Earlier this year, my partner and I discovered a cheap and easy way to explore Santa Rosa, a city of around 180,000 which claims to be “Out there. In the middle of everything.”
Legally speaking, Santa Rosa is an island in the middle of the “unincorporated” lands governed by the county government. The goal of our self-assigned, totally arbitrary project is to walk the perimeter of this legally-defined island, shaped by decades of behind-the-scenes negotiations between various political forces.
Our mission was partially inspired by an essay author Christina Nichol wrote about her experience during and after the October 2017 wildfires. The piece starts by reflecting on the difficulty humans have mentally grasping the scale of climate change and closes with an introduction to the “poetic acts” of Alejandro Jodorowsky, a Chilean French poet, filmmaker and therapist.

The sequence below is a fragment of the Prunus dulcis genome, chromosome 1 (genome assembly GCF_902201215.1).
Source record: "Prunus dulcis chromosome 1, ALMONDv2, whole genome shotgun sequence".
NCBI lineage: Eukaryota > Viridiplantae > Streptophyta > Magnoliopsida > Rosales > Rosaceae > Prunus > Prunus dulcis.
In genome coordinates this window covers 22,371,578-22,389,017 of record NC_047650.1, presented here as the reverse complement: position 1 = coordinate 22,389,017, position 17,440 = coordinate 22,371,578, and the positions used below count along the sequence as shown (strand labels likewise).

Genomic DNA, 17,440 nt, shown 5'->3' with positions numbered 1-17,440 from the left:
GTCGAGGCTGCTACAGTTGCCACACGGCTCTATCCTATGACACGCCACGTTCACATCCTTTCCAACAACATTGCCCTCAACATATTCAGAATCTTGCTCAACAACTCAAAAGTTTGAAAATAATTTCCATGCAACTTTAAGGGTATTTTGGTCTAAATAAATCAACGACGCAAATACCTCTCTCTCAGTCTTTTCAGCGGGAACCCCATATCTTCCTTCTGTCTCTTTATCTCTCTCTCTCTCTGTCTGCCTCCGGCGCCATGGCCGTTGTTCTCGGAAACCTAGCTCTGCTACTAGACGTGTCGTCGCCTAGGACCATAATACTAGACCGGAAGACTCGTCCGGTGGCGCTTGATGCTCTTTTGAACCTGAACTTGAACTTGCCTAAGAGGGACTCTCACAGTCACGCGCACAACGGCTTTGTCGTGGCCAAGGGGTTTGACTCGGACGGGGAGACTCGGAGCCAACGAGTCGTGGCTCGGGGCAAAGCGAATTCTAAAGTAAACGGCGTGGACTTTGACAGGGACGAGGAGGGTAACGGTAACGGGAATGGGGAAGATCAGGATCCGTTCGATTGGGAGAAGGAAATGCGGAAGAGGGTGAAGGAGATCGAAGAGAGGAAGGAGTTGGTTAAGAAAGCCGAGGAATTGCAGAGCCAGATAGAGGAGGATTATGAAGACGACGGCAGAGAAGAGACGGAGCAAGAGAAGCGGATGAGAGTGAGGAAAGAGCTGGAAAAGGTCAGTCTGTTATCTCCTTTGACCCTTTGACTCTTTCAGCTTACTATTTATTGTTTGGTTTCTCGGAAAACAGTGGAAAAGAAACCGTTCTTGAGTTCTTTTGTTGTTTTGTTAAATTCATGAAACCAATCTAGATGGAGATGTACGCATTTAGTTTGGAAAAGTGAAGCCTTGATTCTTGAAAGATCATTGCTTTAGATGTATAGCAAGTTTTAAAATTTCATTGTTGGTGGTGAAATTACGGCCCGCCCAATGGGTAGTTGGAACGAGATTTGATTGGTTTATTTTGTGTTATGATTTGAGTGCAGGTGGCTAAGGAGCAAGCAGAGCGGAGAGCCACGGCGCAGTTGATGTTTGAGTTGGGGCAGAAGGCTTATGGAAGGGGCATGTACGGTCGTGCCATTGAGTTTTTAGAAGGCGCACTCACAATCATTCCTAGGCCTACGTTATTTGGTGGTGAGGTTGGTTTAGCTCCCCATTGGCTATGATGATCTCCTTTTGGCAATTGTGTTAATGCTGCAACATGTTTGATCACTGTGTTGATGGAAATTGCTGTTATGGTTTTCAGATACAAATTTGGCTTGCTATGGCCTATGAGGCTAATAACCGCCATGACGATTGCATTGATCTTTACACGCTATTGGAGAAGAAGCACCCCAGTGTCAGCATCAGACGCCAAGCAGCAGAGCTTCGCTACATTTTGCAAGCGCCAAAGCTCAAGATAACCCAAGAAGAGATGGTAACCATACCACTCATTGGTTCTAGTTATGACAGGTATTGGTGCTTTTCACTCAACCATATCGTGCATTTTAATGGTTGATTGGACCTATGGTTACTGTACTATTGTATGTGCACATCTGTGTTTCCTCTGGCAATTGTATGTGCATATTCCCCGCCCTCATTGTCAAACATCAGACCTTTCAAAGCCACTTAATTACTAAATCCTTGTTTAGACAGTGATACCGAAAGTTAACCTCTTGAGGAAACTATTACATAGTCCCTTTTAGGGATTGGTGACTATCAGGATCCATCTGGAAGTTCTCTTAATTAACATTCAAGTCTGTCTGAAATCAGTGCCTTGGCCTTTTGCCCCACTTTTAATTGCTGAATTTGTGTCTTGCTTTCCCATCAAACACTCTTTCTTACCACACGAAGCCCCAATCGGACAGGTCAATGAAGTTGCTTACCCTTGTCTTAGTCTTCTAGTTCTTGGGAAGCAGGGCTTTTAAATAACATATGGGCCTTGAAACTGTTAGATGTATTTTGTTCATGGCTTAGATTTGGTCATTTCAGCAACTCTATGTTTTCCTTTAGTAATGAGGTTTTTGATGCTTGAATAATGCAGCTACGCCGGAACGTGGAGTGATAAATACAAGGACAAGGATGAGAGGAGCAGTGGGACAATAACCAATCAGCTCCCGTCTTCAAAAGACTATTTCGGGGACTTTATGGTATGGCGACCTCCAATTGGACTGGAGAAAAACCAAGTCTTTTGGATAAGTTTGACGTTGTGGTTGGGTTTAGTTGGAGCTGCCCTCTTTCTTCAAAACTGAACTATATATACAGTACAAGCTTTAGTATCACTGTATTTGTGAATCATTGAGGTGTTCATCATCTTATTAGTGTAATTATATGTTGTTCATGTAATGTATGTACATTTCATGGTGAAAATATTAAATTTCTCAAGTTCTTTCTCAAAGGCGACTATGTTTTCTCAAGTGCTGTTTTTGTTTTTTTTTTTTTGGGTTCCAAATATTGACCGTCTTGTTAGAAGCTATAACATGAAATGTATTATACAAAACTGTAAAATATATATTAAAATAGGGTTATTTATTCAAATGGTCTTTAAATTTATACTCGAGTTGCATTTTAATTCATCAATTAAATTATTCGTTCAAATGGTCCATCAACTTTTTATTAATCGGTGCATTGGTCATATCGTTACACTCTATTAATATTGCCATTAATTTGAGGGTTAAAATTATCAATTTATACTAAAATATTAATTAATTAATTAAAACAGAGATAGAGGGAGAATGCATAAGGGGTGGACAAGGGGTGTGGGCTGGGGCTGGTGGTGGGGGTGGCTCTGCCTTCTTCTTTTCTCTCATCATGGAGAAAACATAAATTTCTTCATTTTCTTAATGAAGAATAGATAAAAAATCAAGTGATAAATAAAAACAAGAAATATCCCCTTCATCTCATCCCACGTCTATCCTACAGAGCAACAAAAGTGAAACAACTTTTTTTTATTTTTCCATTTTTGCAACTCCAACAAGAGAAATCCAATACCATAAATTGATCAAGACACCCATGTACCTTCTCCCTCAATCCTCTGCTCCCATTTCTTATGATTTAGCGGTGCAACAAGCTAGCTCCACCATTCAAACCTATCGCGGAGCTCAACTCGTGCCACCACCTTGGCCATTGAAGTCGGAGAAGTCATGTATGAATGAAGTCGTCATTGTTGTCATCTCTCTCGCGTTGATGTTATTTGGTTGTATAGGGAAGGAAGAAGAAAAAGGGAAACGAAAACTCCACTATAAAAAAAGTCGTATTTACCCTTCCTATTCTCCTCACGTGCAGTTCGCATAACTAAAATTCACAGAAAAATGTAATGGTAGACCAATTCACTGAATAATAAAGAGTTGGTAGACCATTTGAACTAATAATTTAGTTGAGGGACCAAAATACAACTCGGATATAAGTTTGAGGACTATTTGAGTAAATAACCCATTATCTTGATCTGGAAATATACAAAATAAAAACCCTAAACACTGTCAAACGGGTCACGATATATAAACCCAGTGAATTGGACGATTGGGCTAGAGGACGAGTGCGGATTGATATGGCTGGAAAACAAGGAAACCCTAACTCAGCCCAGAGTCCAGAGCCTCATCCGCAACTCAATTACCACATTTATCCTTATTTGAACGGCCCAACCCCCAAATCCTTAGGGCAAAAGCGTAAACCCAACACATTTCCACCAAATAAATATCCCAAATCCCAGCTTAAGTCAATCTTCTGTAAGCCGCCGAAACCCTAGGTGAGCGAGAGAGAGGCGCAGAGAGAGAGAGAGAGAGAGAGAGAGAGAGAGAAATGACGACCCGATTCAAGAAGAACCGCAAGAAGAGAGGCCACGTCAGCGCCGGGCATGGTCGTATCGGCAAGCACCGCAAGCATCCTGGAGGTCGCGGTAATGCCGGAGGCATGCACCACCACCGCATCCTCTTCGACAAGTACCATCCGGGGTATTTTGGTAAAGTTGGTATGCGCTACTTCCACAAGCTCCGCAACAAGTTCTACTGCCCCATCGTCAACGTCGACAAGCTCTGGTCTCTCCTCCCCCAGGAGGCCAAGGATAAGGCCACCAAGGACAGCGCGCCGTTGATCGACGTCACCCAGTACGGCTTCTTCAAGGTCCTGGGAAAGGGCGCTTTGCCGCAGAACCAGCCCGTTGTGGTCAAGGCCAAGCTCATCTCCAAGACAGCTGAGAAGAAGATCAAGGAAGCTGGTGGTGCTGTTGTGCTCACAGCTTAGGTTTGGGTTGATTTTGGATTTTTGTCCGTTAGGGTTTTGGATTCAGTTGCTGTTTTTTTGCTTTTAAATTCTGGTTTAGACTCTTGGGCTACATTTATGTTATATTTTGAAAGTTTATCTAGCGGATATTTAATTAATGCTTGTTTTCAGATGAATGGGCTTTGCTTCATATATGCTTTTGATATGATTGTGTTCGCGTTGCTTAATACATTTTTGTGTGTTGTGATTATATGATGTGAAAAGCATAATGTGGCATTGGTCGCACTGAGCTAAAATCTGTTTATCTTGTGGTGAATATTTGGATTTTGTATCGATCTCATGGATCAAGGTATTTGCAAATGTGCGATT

As one of their poetic endeavors, Jodorowsky and an accomplice walked in a straight line across their city, ignoring all of the obstacles along their chosen path. When they reached a house, they explained their mission to the occupant and were allowed to pass through.
As the world spirals out of control, Jodorowsky’s random, poetic missions become increasingly appealing.
On our most recent walk, we passed through a neighborhood just east of Santa Rosa Avenue where multiple roads dead-end onto chain link fences blocking empty fields.
In one of these lush, unkempt fields, a black office chair was set up facing Taylor Mountain. A few hundred feet in front of the chair, a couple played fetch with a dog. The view was stunning and enhanced by a feeling that we had discovered some neighborhood secret.
Whenever we return home after one of these walks, I feel accomplished and refreshed: I did something and I shared the experience with someone.
It’s a nice feeling, and I recommend chasing it with someone you love. (Disclosure: I am not a poet or a therapist.) — W.C.